When it comes to financial markets and the economy, there is no shortage of news and information… so much so, that it can be overwhelming to sort through all the noise to focus on what really matters. I’ve started sharing a weekly Monday Market Update on Instagram, but many of you have asked about what else you should be watching. This is the first post in a multi-part series of the 10 major economic indicators worthy of your attention.
The Major Economic Indicators You Should Care About
There are literally 1,000s of economic indicators tracked by economists, financial analysts and economic experts. I’ve tried to narrow it down to a handful that are
- Most informative
- Impact families most directly
- Are publicly accessible – without paying for data feeds
I am breaking these 10 major economic indicators into three separate posts: 4 leading indicators, 4 lagging indicators and two others that signal the general welfare of our country. A leading indicator is a data point that is predictive in nature. It will show signs of weakness before the broader economy. A lagging economic indicator often doesn’t weaken until the economy has slowed.
Why You Should Care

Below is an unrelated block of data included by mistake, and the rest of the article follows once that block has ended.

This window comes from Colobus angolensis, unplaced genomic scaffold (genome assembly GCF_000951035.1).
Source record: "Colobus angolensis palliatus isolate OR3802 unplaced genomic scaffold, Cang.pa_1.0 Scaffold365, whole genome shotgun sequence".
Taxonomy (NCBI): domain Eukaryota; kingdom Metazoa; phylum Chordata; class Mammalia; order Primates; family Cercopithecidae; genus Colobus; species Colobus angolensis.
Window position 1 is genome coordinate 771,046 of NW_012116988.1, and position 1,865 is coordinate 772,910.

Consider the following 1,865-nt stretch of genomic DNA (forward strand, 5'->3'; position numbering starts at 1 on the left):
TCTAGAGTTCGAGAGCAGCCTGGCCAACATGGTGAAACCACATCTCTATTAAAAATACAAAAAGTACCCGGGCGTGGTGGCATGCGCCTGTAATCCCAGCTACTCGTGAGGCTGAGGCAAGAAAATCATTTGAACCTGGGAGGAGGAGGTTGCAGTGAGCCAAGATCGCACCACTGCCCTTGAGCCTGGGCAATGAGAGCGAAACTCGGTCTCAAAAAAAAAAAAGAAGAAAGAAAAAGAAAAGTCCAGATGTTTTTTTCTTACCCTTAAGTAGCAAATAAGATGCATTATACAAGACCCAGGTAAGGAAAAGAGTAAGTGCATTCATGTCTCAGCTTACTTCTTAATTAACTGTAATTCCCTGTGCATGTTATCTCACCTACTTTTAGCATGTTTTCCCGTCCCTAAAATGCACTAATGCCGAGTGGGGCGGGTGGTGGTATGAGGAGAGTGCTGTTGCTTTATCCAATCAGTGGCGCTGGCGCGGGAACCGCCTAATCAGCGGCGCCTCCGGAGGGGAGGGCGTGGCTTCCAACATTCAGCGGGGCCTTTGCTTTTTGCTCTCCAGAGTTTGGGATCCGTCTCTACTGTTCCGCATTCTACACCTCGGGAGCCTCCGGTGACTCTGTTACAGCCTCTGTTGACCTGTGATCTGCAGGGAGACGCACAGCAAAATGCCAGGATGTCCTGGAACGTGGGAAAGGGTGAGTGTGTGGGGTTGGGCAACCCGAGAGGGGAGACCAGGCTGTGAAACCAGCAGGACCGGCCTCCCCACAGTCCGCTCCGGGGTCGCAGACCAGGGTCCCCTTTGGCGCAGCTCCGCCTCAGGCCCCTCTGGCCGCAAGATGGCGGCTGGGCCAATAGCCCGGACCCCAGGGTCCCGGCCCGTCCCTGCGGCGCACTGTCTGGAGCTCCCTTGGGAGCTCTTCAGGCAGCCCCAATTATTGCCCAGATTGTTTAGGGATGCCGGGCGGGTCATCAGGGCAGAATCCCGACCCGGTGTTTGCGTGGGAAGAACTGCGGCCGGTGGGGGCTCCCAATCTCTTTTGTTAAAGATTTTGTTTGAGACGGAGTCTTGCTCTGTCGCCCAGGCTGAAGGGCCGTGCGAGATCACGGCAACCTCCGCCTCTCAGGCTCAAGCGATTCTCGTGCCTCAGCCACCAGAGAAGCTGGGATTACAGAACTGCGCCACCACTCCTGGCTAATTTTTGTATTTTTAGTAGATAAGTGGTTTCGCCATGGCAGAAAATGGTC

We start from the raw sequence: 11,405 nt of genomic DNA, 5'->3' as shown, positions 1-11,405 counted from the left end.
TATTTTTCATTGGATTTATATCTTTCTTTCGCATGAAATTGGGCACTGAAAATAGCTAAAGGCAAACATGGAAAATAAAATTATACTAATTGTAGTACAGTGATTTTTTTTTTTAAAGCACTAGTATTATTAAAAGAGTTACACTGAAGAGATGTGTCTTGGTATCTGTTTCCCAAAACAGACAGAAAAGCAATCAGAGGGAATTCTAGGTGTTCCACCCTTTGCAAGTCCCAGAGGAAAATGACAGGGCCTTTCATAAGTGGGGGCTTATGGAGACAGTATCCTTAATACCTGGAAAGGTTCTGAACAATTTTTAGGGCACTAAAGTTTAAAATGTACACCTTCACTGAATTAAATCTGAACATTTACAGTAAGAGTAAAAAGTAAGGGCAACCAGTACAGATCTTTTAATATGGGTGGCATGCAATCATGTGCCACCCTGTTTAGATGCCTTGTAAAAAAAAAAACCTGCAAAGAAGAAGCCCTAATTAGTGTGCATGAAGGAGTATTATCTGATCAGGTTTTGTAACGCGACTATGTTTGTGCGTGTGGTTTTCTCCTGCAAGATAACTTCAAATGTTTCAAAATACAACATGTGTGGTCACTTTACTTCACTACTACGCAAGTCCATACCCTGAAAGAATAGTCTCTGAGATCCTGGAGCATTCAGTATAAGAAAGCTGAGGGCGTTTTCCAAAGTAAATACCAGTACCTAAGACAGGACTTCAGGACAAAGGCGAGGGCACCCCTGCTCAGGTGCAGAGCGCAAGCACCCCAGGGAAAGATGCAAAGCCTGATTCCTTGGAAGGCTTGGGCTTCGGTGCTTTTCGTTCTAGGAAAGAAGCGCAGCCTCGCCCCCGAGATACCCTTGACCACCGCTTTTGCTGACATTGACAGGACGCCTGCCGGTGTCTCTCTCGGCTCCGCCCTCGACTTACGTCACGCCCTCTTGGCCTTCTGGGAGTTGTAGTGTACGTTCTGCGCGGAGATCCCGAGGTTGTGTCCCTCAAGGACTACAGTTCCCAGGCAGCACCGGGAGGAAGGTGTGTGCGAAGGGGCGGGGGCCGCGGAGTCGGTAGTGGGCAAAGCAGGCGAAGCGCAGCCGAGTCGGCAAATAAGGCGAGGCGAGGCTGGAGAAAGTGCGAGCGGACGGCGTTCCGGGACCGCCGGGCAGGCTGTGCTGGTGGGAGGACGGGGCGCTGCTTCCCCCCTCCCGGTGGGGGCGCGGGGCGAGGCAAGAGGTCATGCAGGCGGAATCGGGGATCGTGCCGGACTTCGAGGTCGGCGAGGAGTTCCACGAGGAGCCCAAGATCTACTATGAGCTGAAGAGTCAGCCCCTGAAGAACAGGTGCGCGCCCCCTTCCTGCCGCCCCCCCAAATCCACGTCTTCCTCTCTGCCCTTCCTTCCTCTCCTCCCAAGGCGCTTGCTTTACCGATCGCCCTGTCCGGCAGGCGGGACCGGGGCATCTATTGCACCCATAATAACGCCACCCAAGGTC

By understanding these different major economic indicators, you will better understand economic cycles, where we are in the cycle, and be better able to make both short-term and long-term financial decisions for your family. Since 1945, the US has experienced 11 economic recessions (generally defined as at least 2 consecutive quarters of declining GDP). On average, recessions have lasted 11 months, and GDP has taken nearly 5 years (58.4 months) to recover to previous levels.
Where to Find the Data
As I talk about each of the major economic indicators below, I will provide sources and wherever possible, link to the source data. The St. Louis Federal Reserve makes many economic data series available online, and Koyfin is another free financial database platform I recommend for ease of use.
4 Major Leading Economic Indicators
A leading indicator is predictive. It is often a measure of real-time (or close to it) expectations of where the economy is headed. While many economic indicators take months or quarters to be accurately reported, these are reported instantly, or even monthly, but with greater accuracy. Think of them as the economic canaries in the coal mine.
The Stock Market
Y’all saw this one coming, right? It’s the first major economic indicator we talk about in every Monday Market Update. The stock market is the real-time reflection of investor expectations. And generally speaking, as a group, investors are pretty smart. They are processing all the publicly available information out there – both about the general economy and specific companies and pricing it into stocks.
The bear market, or a decline in the market of greater than 10%, typically occurs months before a recession is officially declared, and the stock market also begins to recover before the recession is over.